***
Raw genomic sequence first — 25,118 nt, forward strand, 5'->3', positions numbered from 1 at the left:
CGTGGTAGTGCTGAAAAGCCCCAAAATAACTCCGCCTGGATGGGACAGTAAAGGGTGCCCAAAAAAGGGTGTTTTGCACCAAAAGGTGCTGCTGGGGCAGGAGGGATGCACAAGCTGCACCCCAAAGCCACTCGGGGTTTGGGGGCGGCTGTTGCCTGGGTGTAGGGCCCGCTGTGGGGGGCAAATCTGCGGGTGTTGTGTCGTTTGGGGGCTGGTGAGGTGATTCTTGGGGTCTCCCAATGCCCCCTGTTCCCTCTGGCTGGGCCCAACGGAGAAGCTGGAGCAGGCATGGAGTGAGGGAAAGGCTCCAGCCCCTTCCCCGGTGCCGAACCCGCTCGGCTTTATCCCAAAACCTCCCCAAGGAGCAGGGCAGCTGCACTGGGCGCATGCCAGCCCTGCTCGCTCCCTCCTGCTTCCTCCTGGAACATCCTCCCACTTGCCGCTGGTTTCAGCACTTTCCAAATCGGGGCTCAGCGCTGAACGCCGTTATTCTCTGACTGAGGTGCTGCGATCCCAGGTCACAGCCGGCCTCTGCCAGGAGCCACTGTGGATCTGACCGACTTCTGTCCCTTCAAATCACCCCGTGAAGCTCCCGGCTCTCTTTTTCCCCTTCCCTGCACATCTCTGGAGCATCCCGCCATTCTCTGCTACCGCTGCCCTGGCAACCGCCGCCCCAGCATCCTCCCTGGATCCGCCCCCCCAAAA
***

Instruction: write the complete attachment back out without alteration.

Raw genomic sequence first — 25,118 nt, forward strand, 5'->3', positions numbered from 1 at the left:
CGTGGTAGTGCTGAAAAGCCCCAAAATAACTCCGCCTGGATGGGACAGTAAAGGGTGCCCAAAAAAGGGTGTTTTGCACCAAAAGGTGCTGCTGGGGCAGGAGGGATGCACAAGCTGCACCCCAAAGCCACTCGGGGTTTGGGGGCGGCTGTTGCCTGGGTGTAGGGCCCGCTGTGGGGGGCAAATCTGCGGGTGTTGTGTCGTTTGGGGGCTGGTGAGGTGATTCTTGGGGTCTCCCAATGCCCCCTGTTCCCTCTGGCTGGGCCCAACGGAGAAGCTGGAGCAGGCATGGAGTGAGGGAAAGGCTCCAGCCCCTTCCCCGGTGCCGAACCCGCTCGGCTTTATCCCAAAACCTCCCCAAGGAGCAGGGCAGCTGCACTGGGCGCATGCCAGCCCTGCTCGCTCCCTCCTGCTTCCTCCTGGAACATCCTCCCACTTGCCGCTGGTTTCAGCACTTTCCAAATCGGGGCTCAGCGCTGAACGCCGTTATTCTCTGACTGAGGTGCTGCGATCCCAGGTCACAGCCGGCCTCTGCCAGGAGCCACTGTGGATCTGACCGACTTCTGTCCCTTCAAATCACCCCGTGAAGCTCCCGGCTCTCTTTTTCCCCTTCCCTGCACATCTCTGGAGCATCCCGCCATTCTCTGCTACCGCTGCCCTGGCAACCGCCGCCCCAGCATCCTCCCTGGATCCGCCCCCCCAAAA